Seven Goal-Writing Tips That Will Lead You to Your Dreams

I used to chase after my goals as if they were prey and I was the hunter. Whether I focused with laser-like intensity, wrote a detailed grammatically correct wish-list or made bargains with God, I was a person who was on task. No half-hearted attempts from me!

When the goal-object of my affection—whether a desired writing project, a person or other goals—didn’t manifest, I would try to figure out what had gone wrong, what I could improve. Then, like Sisyphus rolling that boulder up the mountain, I would gather my energy for another try. It never occurred to me that only 50% was required from me to manifest my goal.

Most of us have been taught that if you want something, you should go after it. And it’s true that without initiative and activity, you will have a hard time accomplishing much of anything. But have you ever wondered what your goal wants from you?

If you think of your goal as checking you out to see if you are a good fit, it makes sense that being attractive to your goal is just as important as concentrating on what you want.

Follow these seven goal-writing tips and you will be well on your way to achieving your dreams.

1. Write Down Only One Goal

The reason that I advise starting with only one goal is so that you can give it your undivided attention. Many, many goals never get enough umph to manifest simply because too little attention is paid to them. If you focus on several goals at the same time, it’s a bit like double-dating. Can you blame a goal for feeling lukewarm about you or wanting to find someone else—someone who will appreciate it and give it lots of attention?

2. Write Down Your Goal in One Sentence

Writing your goal in one sentence forces you to be clear about what you want. People love it when you are concise. Nobody likes to play guessing games or to be held hostage listening to a long rambling list of requests or demands! It’s the same with your goal. So make sure your sentence is specific and concise.

3. Give Your Goal a Time Frame

Deadlines give you something to aim for whether you are training for a marathon, planning a wedding or finishing a work project. A goal is more likely to spring into action when it has ten days to deliver than if it has an unlimited amount of time to get it done.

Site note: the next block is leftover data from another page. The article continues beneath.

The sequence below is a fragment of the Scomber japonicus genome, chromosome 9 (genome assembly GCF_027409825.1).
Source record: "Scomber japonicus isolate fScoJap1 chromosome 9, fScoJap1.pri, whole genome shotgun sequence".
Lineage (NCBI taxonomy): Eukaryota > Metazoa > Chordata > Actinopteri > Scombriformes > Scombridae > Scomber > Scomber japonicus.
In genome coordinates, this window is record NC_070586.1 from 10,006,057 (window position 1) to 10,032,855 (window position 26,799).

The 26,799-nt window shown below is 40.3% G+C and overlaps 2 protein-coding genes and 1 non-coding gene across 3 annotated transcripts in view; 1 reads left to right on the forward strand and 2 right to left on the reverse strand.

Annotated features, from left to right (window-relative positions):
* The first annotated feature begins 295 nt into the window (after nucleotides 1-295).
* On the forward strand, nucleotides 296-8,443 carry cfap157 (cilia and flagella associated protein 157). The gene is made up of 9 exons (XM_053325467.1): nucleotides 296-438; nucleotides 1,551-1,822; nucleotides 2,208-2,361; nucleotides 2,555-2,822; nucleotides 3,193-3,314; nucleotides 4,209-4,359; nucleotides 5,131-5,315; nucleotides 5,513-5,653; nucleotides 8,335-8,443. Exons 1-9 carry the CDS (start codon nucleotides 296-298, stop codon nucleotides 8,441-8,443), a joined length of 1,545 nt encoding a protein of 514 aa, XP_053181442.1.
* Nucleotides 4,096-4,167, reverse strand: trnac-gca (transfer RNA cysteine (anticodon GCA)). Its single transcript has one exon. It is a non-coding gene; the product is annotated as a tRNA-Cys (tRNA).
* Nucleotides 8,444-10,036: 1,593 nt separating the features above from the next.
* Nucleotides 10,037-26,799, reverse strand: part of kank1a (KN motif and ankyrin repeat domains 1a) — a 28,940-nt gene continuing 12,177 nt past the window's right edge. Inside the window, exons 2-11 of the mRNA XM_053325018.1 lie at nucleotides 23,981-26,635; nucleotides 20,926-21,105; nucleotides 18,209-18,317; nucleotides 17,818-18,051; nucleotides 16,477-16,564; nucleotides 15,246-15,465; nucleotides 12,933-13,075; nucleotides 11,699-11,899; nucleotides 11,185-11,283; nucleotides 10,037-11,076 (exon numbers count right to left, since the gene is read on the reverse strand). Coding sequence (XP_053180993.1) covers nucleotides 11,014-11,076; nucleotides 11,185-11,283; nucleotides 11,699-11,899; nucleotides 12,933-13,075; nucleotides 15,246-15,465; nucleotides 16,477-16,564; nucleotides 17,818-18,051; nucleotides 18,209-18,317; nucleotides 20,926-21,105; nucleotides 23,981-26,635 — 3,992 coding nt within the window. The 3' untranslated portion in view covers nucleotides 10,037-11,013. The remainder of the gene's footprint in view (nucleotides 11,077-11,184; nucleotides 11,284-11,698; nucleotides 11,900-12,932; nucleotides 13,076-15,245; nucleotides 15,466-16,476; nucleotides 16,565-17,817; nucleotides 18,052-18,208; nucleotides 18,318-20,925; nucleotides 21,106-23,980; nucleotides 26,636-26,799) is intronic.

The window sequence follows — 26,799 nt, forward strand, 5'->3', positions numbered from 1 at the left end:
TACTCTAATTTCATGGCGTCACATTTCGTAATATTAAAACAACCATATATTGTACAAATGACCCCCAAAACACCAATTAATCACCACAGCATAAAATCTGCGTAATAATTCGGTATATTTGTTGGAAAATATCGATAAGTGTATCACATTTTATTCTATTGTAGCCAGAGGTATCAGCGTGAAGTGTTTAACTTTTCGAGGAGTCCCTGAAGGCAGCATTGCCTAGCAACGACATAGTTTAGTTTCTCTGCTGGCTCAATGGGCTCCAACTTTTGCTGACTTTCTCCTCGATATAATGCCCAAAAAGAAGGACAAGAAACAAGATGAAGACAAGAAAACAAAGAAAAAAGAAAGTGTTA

4. Your Goal Should Be Simple and Specific

The more specific you are, the more your goal has to work with. This is true for any conversation or any relationship. But too much information up front can be a bit arduous for your goal. If you are on a first date, for example, and your date presents a long list of requirements that include specifics about love-making ability, plans for children and salary must-haves, would you think twice about seeing that person again?

5. Don’t Get Hung Up on How Your Goal Is Worded

If it’s not spelled correctly or the grammar is incorrect and you have a double negative in your sentence, don’t worry about it unless your goal is to be an English teacher. Just start the process.

6. Your Goal Should Be Measurable

You need to know when you have actually achieved your goal. For example, if your goal is to get a job, you will know whether you have a job or you don’t. If your goal is to be happy or to feel good, ask yourself how you will know that you have reached your goal.

7. Don’t Limit Yourself

Don’t decide ahead of time that your goal is unrealistic. Write exactly what you want. You are starting a relationship with your goal. You and the goal will work out some of the finer details as you get to know one another.


Once you write your goal down, set it aside. You are now in a relationship with your goal. Be a good partner; be kind and considerate. Listen carefully so that you can receive what your goal is saying to you.

My boulder-rolling days are behind me. I now know that I am in charge of 50% and my goal has the other 50%. And I am always interested and eager to hear what my goal wants from me. It’s a relief to have the input and help!

What does your goal want from you?


6 thoughts on “Seven Goal-Writing Tips That Will Lead You to Your Dreams

  1. I am working on two life-long goals: 1) Finding someone to love intimately and being loved that way in return, i.e., find a mate; 2) being a successful creative artist.

    The first one is very clear, but the second one has a history. I am a drummer who plays rock and jazz mainly. I also have been writing screenplays. For years I focused on the goal of writing and selling screenplays because I like writing them, love film, and one can make a bit of money selling them or being a writer in that vein. And making money in music requires compromises, like playing commercial stuff that is not fulfilling.